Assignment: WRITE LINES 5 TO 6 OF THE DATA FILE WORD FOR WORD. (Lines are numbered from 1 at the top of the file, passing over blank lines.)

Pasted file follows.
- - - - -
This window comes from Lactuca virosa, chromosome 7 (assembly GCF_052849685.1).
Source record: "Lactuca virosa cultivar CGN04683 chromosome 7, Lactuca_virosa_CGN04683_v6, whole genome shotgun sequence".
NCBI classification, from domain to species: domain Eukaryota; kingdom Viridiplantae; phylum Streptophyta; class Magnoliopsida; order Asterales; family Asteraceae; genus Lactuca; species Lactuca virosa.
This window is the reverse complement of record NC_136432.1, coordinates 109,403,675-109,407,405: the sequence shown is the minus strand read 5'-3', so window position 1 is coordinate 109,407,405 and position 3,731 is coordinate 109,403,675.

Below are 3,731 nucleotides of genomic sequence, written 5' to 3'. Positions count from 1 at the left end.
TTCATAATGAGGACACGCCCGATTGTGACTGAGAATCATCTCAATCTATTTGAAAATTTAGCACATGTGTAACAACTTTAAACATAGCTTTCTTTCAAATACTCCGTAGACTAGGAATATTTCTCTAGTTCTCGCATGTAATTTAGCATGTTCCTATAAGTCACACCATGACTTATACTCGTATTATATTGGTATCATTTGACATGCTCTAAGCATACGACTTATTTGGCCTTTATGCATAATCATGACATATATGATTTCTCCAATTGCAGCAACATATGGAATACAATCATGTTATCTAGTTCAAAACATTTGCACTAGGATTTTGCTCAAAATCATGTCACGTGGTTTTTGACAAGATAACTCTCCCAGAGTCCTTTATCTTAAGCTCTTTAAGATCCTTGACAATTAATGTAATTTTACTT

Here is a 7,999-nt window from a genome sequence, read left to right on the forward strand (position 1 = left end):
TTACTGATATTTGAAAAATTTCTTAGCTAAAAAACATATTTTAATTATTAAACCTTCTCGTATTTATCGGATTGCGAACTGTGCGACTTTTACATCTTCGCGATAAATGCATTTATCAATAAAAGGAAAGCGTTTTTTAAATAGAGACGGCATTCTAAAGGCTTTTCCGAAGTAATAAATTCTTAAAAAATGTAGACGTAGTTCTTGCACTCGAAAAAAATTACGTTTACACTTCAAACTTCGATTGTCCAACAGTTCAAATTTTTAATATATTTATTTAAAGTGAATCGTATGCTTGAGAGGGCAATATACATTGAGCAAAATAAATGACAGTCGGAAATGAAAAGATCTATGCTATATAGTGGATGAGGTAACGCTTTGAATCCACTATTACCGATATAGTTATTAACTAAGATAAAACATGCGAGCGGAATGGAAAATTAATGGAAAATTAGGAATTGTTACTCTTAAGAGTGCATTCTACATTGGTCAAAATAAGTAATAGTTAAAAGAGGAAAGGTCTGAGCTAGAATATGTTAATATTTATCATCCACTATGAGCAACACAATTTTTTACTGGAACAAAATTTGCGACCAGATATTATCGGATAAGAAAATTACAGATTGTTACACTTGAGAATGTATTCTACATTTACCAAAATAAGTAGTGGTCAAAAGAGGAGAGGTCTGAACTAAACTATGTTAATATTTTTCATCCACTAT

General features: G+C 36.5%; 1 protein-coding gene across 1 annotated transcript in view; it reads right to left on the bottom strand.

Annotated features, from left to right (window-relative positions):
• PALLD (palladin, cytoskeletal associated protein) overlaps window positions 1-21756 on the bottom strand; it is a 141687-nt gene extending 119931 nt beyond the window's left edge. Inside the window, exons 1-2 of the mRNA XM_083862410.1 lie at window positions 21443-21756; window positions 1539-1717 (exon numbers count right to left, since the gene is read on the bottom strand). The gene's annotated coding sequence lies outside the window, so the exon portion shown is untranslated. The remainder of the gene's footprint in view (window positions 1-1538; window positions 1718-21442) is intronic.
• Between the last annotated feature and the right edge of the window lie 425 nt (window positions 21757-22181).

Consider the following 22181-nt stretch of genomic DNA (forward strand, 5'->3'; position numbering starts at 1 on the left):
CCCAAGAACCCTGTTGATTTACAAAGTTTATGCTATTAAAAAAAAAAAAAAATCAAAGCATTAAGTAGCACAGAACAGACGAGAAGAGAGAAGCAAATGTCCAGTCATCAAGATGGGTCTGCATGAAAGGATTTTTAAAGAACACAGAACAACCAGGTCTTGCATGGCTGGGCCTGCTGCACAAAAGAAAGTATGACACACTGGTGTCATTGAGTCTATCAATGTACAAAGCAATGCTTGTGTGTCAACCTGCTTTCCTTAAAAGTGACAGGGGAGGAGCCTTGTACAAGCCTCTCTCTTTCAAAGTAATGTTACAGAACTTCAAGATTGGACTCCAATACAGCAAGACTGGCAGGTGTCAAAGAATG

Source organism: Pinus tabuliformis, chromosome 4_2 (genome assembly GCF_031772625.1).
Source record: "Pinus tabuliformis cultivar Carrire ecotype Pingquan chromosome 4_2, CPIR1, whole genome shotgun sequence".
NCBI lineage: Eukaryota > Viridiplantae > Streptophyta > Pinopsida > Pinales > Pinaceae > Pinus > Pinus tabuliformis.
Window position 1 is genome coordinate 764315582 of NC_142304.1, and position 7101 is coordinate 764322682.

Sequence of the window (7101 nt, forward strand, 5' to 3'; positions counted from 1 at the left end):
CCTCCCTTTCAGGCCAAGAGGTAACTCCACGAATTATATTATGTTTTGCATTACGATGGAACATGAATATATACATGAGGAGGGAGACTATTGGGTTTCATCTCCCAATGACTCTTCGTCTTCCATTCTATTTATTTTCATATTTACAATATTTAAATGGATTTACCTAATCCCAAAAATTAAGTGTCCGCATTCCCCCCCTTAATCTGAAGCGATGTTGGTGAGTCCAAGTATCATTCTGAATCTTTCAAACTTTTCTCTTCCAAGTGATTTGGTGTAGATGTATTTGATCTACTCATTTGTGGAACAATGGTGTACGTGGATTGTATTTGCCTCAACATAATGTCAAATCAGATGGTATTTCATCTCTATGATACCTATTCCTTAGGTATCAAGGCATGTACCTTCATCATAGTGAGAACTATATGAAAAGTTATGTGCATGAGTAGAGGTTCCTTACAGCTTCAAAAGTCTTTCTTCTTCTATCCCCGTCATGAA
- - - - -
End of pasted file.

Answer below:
Below are 3,731 nucleotides of genomic sequence, written 5' to 3'. Positions count from 1 at the left end.
TTCATAATGAGGACACGCCCGATTGTGACTGAGAATCATCTCAATCTATTTGAAAATTTAGCACATGTGTAACAACTTTAAACATAGCTTTCTTTCAAATACTCCGTAGACTAGGAATATTTCTCTAGTTCTCGCATGTAATTTAGCATGTTCCTATAAGTCACACCATGACTTATACTCGTATTATATTGGTATCATTTGACATGCTCTAAGCATACGACTTATTTGGCCTTTATGCATAATCATGACATATATGATTTCTCCAATTGCAGCAACATATGGAATACAATCATGTTATCTAGTTCAAAACATTTGCACTAGGATTTTGCTCAAAATCATGTCACGTGGTTTTTGACAAGATAACTCTCCCAGAGTCCTTTATCTTAAGCTCTTTAAGATCCTTGACAATTAATGTAATTTTACTT